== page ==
Once each piece of EL wire was in place, it was time to get cracking on the control box. I knew that this would be too big a task for any one board, so I decided to go with a master/slave style system. For my master control board, I used a SparkFun Arduino Mega Pro 5V. I then used four EL Sequencers as my slave devices. Two DC/DC converters were used to drop the 12V coming off the battery down to 5V for all the boards. We also used some fuses to isolate sections of the circuit, as well as a few extra filtering caps on the converters. Last is the inverters mentioned above. You can (sort of) see the layout in the image below.
For communication, a single UART line was bussed from the Mego Pro's Tx pin to the Rx pin on each EL Sequencer. Then, two digital I/O pins on each Sequencer were hard wired to give them each a unique address. One board had both tied high, one with both tied low, and two with one high and one low. That way, we could broadcast commands to all four boards with only one transmission.
Not every AC line on each sequencer was used, and we lumped EL wire strips into groups of roughly equal lengths for each board to control so that one wouldn't be working harder than any of the others. Colored segments were given names like R1 for each of the red, blue, green, white and eggshell segments. Here's how we broke it down:
As for the interactivity, I decided to throw as many sensors as we had time to make on it and see what worked best in which scenarios. The final choices ended up being light, sound, and motion. The installation just sits and flickers about once every 15 seconds or so to act as an attention grabber. If you walk into the archway, a weatherproof ultrasonic sensor detects your presence and sets off a more frequent lightning storm. Once inside, the light sensor, created by sticking a photoresistor inside a long piece of painted PVC pipe with an LED key chain attached to it, and the sound sensor, a SparkFun Sound Detector board, would pick up participants' voices and light from costumes, adding to the light show. And, if a nearby sound camp started bumping some tunes, it would go into sound saturation mode and give you an amazing light show to accompany your music.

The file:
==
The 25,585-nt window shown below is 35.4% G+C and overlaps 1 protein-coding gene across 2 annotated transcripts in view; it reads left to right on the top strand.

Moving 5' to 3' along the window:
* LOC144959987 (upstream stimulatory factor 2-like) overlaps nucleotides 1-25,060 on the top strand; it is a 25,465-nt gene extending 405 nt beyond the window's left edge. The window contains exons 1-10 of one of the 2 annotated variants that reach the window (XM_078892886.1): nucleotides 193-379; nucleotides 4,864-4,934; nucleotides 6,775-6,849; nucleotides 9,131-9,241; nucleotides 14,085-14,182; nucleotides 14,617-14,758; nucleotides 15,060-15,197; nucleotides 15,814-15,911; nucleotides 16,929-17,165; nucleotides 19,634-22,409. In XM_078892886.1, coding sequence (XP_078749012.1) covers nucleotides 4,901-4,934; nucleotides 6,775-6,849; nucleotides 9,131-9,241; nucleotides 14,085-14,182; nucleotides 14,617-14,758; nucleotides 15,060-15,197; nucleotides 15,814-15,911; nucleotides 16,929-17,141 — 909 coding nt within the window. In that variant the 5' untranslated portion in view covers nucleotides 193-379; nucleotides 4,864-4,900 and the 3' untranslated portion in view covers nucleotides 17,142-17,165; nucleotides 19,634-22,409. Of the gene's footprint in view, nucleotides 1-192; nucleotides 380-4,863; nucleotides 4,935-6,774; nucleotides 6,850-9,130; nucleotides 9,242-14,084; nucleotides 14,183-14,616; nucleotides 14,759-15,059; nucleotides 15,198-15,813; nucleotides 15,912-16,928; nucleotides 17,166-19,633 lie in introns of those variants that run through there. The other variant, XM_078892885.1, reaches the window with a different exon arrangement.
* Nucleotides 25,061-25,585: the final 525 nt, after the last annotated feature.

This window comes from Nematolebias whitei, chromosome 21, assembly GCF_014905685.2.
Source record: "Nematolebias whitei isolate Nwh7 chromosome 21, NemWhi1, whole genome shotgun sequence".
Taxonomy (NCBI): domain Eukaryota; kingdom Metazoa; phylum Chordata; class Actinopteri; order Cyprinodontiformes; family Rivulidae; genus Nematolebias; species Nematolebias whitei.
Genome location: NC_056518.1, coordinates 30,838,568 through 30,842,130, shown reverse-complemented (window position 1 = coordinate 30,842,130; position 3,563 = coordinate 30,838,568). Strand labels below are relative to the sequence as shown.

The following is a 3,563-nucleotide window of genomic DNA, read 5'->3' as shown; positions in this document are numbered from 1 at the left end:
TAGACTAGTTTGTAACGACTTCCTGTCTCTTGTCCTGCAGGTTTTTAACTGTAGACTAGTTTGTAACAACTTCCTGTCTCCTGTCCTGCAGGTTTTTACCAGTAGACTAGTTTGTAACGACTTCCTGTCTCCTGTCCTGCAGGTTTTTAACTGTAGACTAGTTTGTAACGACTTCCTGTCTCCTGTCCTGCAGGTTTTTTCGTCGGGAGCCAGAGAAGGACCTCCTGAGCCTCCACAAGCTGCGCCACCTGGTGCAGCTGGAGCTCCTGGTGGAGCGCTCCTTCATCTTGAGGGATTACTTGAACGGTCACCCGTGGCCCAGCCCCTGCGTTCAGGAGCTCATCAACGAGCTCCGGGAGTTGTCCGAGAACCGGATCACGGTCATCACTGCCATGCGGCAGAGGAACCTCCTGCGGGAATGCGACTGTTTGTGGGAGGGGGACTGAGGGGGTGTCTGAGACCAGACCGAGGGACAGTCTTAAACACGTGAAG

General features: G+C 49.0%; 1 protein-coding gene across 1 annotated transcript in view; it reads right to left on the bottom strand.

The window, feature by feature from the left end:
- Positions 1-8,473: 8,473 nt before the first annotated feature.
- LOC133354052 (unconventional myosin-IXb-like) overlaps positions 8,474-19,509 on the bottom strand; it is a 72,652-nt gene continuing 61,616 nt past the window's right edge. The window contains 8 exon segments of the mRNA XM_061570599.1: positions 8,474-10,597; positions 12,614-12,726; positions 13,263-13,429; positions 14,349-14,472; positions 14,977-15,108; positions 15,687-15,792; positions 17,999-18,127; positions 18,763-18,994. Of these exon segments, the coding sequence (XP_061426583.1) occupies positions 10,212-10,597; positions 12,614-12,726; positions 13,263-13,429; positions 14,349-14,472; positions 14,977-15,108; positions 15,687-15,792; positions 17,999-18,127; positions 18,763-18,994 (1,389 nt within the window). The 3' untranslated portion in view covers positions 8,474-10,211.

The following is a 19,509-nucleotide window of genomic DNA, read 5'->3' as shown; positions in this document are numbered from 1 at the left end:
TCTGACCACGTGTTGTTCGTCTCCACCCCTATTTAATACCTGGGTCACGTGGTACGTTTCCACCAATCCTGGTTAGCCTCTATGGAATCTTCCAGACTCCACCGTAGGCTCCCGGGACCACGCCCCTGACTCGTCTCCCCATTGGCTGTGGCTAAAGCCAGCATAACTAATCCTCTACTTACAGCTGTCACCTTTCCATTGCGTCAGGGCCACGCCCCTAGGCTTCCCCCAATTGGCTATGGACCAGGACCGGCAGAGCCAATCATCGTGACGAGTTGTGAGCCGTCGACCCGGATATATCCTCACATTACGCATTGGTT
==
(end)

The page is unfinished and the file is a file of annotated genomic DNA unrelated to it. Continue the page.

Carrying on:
While the electronics were easy to build, coding the multi-layered levels of interaction was a little over my head. Luckily, another hackerspace member and electronics wizard, Dan Julio, helped us get the code in working order.
It was finally time to put everything together and see if it worked. We used a simple storage tub to house the battery and electronics, and all the EL wire had to be fed into the tub from one side of the installation. It's hard to see in the picture below, but everything powered on and worked pretty well out of the gate.
There was some tweaking here and there, but the result was incredible from the moment we fired it up.
It was very exciting to see it working, but we still had lots of work to do and very little time left. One of the last parts was power and how we were going to get more. I had been working on a solar panel rig and finished it up to bring to the festival in case all the batteries we brought weren't enough. Fortunately, we were able to power the whole project off of one battery for the entire six days we were there (granted it was only on from sunset to sunrise usually).
The only thing left was to add a little flair...
...and we were off.
Sometimes it's nice to have an easy-setup art installation. It took Steve and Liz about two hours to set the whole thing up, vs. several days for the other installations.
Once at the festival with all our art up and running, it was time to sit back, relax, and enjoy our creation.
I hope you enjoyed this Enginursday post. If you have any questions or comments, please post them below. Thanks for reading.